The project helps beekeepers like Tesfaye to enhance their creativity and come up with their own innovation.
Gender and Environment Responsive Beekeeping project is assisting beekeepers in the Central Rift Valley (CRV) to develop resilience to resource scarcity for honey production.
My name is Tesfaye Sori, a beekeeper in Baseku Ilala kebele of Arsi Negelle. I own a very small-sized arable land. Despite the fact that my wife, Bayise Nuguse, and I came from a long line of beekeepers we used to own only few traditional hives.
Moreover beekeeping was my sole responsibility as the traditional beekeeping involves tree climbing and cultural constraints, which in turn limits the participation of women. Before participating in the nine day beekeeping training provided by the Gender and Environment Responsive project, beekeeping was only a side business.
The training focused on increasing quality and quantity of honey and non-honey bee products, techniques of bee forage development, value addition and managing the beekeeping business. Luckily, the training constituted both theoretical education and practical demonstration of how hives should be constructed and managed. From this training I, for example, have learnt that one of the problems affecting beekeeping and income from the sale of honey and beeswax was the poor quality of my hives.
Arsi Negelle of the Central Rift Valley (CRV), where I am currently residing in, is characterised by long dry season, deforestation and erratic rainfall. This has resulted in shortage of important plant species including bamboo, zigba (podocurbus), wanza (cordia Africana) and bisana (croton macrostachyus) important for bee feeding honey production and preferred for traditional hive making.
In order to keep the bees from absconding their hives especially during the long dry season and enrich the resource base for beekeeping, I learnt from the training that we - the beekeepers - need to plant bee forage. Non-governmental organisations (SNV Netherlands Development Organisation and ANCEDA) have helped me to plant seedlings in and around my compound.
During the training, I have also learnt how to make transitional beehive from locally available materials, diversify beekeeping products and transfer bee colonies. The trainers have advised us to transfer the knowledge we gained to other beekeepers. Using the knowledge I acquired from the training, I succeeded in making hives using grawa, sorghum roughage, eucalyptus leaves and inset (false banana) leaves.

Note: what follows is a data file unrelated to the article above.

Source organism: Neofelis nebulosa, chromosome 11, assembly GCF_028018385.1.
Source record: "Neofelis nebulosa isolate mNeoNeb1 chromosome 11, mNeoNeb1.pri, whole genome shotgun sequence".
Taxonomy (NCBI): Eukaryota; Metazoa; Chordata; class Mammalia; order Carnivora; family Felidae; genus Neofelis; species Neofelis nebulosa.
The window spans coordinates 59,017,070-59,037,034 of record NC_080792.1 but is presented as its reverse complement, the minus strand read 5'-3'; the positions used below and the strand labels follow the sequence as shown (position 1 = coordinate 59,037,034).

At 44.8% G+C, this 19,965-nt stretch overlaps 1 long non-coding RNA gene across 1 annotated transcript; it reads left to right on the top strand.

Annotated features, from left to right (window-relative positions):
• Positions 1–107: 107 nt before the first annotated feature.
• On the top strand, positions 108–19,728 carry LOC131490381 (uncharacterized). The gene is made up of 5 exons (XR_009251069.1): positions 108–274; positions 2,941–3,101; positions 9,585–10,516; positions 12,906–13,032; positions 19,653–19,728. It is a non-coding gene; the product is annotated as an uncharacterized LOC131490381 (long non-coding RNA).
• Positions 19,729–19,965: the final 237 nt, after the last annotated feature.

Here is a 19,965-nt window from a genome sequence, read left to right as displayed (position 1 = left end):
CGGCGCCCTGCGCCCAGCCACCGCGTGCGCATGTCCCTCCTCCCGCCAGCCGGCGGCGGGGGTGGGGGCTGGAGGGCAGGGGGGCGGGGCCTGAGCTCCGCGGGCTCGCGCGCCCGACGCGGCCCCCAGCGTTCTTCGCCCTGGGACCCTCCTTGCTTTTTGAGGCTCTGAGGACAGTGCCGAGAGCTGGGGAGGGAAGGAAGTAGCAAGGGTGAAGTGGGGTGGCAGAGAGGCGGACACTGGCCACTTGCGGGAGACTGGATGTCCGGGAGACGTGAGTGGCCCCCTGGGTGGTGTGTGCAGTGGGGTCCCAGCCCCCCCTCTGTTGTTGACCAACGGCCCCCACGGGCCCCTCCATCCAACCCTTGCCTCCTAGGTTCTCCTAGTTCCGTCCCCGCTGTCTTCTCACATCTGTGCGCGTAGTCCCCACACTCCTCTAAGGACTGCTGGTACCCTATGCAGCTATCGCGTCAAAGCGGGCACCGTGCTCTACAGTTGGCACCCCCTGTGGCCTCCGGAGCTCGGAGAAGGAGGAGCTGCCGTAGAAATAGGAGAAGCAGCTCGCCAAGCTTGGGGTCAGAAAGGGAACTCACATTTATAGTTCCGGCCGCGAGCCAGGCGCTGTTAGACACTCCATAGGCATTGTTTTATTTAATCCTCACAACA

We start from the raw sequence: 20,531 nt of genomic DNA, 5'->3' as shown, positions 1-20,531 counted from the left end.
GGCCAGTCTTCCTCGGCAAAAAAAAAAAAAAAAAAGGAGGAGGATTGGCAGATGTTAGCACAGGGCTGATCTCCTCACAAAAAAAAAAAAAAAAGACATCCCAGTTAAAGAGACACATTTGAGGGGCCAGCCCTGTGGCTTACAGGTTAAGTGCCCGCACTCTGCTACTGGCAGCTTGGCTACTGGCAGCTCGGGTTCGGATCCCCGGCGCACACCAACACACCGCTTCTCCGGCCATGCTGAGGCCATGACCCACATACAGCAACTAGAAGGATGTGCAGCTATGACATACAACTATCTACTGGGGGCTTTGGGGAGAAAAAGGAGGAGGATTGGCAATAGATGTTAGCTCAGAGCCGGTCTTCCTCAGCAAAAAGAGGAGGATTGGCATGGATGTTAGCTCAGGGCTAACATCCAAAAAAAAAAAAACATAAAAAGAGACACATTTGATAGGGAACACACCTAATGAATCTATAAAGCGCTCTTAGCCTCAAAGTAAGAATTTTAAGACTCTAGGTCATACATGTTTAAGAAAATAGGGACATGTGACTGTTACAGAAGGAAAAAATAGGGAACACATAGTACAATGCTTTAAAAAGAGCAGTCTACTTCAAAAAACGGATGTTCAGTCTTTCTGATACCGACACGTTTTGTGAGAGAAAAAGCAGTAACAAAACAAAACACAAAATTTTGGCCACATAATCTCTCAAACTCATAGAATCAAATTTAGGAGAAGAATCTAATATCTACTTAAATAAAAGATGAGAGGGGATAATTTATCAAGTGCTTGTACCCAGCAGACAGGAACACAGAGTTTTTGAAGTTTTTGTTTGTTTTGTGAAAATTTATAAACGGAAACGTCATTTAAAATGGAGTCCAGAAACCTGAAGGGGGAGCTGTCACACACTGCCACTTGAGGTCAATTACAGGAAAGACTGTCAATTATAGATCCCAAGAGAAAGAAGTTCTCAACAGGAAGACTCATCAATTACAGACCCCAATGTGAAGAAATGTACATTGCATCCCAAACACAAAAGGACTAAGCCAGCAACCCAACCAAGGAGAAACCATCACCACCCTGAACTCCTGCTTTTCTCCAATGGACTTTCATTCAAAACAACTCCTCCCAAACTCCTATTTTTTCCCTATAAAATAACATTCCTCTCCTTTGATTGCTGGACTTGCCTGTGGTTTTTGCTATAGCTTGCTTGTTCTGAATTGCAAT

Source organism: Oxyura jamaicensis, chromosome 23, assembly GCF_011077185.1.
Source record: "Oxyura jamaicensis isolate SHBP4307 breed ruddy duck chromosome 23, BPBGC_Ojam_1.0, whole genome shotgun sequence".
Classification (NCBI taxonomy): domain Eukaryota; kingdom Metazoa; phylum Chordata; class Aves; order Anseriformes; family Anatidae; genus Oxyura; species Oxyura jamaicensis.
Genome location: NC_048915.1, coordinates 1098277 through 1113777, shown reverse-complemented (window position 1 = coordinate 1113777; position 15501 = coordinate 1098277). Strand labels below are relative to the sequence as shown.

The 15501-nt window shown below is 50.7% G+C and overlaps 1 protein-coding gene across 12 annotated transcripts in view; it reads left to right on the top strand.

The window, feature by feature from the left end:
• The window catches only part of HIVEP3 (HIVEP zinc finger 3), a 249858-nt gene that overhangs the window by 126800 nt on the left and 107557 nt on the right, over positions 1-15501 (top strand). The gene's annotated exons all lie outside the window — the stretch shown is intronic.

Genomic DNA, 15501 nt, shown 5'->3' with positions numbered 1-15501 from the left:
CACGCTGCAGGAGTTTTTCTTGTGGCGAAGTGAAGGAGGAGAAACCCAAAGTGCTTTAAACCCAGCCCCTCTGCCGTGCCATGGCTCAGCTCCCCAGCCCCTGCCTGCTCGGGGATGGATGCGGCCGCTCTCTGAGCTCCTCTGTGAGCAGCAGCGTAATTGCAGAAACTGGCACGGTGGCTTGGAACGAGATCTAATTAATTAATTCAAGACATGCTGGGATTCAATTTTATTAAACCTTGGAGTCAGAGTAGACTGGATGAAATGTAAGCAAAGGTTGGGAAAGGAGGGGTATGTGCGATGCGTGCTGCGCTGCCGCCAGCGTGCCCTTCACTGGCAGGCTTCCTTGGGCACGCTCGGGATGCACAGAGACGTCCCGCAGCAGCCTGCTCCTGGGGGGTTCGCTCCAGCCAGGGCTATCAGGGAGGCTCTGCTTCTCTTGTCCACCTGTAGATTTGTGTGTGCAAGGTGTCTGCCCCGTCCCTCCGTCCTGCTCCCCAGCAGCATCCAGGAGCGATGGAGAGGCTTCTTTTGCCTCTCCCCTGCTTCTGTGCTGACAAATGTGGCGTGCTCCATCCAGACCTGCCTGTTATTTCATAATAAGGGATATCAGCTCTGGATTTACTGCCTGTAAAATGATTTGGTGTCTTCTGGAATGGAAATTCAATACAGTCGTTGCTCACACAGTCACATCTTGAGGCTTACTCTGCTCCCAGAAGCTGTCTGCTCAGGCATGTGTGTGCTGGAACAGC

The knowledge from the training enabled me to construct 28 transitional and nine box beehives from the aforementioned locally available materials and establish my own backyard apiary, thereby practicing modern beekeeping.
I am also teaching and motivating other beekeepers in my neighbourhood to start modern beekeeping, and reap its benefits like me. I am usually engaged in demonstrating modern beekeeping practices such as constructing hives and transferring colonies either at my own or other people’s apiary. This made me receive encouraging rewards from the project facilitators and earned me the title model beekeeper in my community.
For the future I wish to be able to manage my apiary site even better, become a honey, non-honey products, and hives producer, and grow my beekeeping business to become an even more prominent player in the sector. From the training, coaching and experience sharing provided by the project staffs, I have learnt that beekeeping offers a good livelihoods alternative to farmers like me who have small sized land. I am confident that I will be able to construct a bigger house in Arsi Negelle town in few years’ time with the money I am going to earn from the beekeeping business.
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Gender and Environment Responsive Beekeeping (G&EB), using beekeeping, aims to boost productivity, improve quality and diversify production of honey and other bee products, to sustainably diversify and enhance the livelihood base for 3500 women and men while contributing to environmental rehabilitation and stabilisation in the Central Rift Valley (CRV) and Gambella.
G and EB is a component of the Sustainable Development of the Gambella and Rift Valley Landscapes Programme II, implemented by the Horn of Africa Regional Environmental Center/Network (HoA-REC/N), funded by the Kingdom of the Netherlands, which has the larger objective of contributing to the sustainable development and management of the Gambella and the Rift Valley landscapes, thereby mitigating conflict and enhancing food security.
The project helps beekeepers like Tesfaye to enhance their creativity and come up with their own innovation. Tesfaye made a box hive from the locally available materials and establish modern apiary.
Project assists beekeepers to develop resilience to resource scarcity